Nova. A memorable Chevrolet from the past. Today, it’s mostly due to the high octane two-door variants: Super Sports, Yenko Deuce, and the like. But the majority of these compact Chevys were garden variety two- and four-door sedans. The 1962 Chevy II was GM’s second, and far more successful attempt, at cashing in on the compact scene of the early ’60s. Sure, we all love the Corvair, but were Ned and Betty Smith of Olathe, Kansas, going to buy one? Surely not. So the II and its tonier Nova version entered stage left, and sold like beer at a baseball game. By 1974, the Nova still was going strong, but was getting a tad long in the tooth, wearing most of its 1968 sheetmetal. But it was still fighting the good fight against the Dart/Valiant and Maverick.
The first-gen 1962-65 Chevy II/Nova and the redesigned 1966-67 version were both very squared off, but the new 1968 model had the same flowing lines and Coke-bottle flanks of the also-new Chevelle line. It was quite an attractive car, both in two- and four-door versions.
For several years in the early Seventies, the Nova was touted similarly to the VW Type I “Beetle,” in that no major changes were made to styling. Refinement, not change for the sake of change, was the watchword. That continued with the facelifted 1973 models, for the most part.
The most obvious change to the ’73 Novas were the much larger chrome 5-mph bumpers. For some reason, both the 1973 Nova and Chevelle/Laguna had large rear bumpers as well, though the Camaro, Impala/Caprice/Bel Air, Monte Carlo and Vega all made due with better-integrated rear bumpers. Perhaps the Nova and Chevelle were designed with 1974’s 5-mph rear bumper mandate in mind?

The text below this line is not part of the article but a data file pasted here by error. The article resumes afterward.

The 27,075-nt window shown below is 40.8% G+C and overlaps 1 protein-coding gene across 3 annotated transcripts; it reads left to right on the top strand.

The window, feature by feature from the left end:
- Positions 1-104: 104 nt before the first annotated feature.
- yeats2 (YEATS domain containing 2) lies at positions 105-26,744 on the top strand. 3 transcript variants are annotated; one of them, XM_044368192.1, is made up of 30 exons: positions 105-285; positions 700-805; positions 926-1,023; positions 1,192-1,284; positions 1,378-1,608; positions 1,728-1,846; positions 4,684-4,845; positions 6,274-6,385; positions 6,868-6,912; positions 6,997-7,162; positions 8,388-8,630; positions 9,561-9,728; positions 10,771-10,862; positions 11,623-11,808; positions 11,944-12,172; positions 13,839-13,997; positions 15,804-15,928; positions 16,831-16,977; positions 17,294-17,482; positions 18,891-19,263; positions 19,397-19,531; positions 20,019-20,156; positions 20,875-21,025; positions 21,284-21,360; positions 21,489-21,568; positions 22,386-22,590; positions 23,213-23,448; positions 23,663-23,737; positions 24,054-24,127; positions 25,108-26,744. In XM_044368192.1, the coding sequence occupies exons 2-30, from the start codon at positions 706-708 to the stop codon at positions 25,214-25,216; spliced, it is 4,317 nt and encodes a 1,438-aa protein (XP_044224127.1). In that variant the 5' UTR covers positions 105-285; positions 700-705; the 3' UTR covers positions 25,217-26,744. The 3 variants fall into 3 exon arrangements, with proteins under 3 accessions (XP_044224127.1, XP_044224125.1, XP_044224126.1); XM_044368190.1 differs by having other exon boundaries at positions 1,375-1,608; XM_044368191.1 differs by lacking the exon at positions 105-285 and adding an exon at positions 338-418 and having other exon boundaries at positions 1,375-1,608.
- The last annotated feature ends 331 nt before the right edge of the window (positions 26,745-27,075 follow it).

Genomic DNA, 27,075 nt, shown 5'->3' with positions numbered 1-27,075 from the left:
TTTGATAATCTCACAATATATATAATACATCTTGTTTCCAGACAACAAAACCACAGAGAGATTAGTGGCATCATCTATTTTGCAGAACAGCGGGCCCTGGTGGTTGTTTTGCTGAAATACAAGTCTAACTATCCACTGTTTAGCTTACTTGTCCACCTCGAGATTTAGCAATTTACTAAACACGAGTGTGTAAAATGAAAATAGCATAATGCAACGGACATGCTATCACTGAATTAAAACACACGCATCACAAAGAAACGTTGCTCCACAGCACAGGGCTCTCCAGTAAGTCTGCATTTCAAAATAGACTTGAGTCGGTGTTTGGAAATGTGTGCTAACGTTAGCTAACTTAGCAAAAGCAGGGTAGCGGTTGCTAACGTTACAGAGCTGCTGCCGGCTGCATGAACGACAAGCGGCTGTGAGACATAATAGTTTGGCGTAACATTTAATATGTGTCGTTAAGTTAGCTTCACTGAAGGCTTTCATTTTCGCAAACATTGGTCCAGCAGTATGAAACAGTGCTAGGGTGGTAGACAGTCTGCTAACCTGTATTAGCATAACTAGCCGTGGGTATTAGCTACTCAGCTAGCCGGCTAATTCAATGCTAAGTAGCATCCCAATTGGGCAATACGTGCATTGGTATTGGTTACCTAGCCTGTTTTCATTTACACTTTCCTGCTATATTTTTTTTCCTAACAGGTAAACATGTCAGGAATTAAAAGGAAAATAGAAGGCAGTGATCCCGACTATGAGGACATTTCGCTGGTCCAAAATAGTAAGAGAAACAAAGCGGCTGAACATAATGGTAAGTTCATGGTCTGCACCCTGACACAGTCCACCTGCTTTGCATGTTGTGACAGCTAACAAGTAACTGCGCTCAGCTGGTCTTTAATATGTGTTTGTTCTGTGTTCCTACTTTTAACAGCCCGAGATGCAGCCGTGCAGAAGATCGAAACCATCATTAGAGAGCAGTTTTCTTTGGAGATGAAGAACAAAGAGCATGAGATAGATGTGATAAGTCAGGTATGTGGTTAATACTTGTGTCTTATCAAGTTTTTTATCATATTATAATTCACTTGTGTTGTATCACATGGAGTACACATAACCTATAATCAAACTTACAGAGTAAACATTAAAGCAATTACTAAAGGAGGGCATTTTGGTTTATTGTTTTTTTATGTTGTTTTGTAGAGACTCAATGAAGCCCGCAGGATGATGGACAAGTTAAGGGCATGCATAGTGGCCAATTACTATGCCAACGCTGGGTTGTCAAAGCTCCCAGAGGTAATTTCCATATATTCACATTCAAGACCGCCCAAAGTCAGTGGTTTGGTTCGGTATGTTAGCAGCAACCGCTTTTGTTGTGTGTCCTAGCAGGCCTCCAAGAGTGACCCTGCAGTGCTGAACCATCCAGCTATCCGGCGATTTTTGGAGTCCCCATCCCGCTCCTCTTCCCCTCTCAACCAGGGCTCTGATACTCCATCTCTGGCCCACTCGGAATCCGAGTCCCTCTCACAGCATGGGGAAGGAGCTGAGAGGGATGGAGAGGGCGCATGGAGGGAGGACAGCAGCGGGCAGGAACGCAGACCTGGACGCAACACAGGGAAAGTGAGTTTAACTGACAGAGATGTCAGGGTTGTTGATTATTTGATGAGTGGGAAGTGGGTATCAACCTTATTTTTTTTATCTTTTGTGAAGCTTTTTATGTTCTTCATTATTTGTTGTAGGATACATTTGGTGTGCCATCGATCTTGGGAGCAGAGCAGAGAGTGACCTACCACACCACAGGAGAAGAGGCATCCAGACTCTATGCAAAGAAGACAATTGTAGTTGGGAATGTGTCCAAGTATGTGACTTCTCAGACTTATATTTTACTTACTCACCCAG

Of course, every time I see one of these I think of 1973’s Live and Let Die, Roger Moore’s first 007 film, and the Nova police cars attempting–and failing–at catching Bond and Solitaire (the lovely Jane Seymour) in a double-decker bus.
In addition to the bigger bumpers, 1973-74 Novas gained new front and rear fascias, an uplevel Custom series, and a hatchback model. The hatchback was heavily played up in both the brochures and period advertising, but it was never a big seller, compared to the standard two-door coupe.
The SS also returned, though by this point it was more of an appearance and handling group than the tire-burning models of the Sixties and early Seventies. They still looked good though, with their six-slot Rally wheels and stripes.
A new, more European-styled Nova was waiting in the wings for 1975, so the ’74 model was largely a re-run. The only obvious way to tell a 1973 from a 1974 is that ’74s added a Chevrolet bowtie to the grille.
As the 1974s debuted shortly before the 1973 gas crisis, smaller cars got a healthy boost in sales. Suddenly, more folks were looking at Novas, Hornets and Mavericks – and even some of those funny little Japanese cars, for Pete’s sake! But Midwesterners were less likely than folks in New York or California to look at a Datsun or Toyota, so cars like this Nova were a big draw to Chevy showrooms.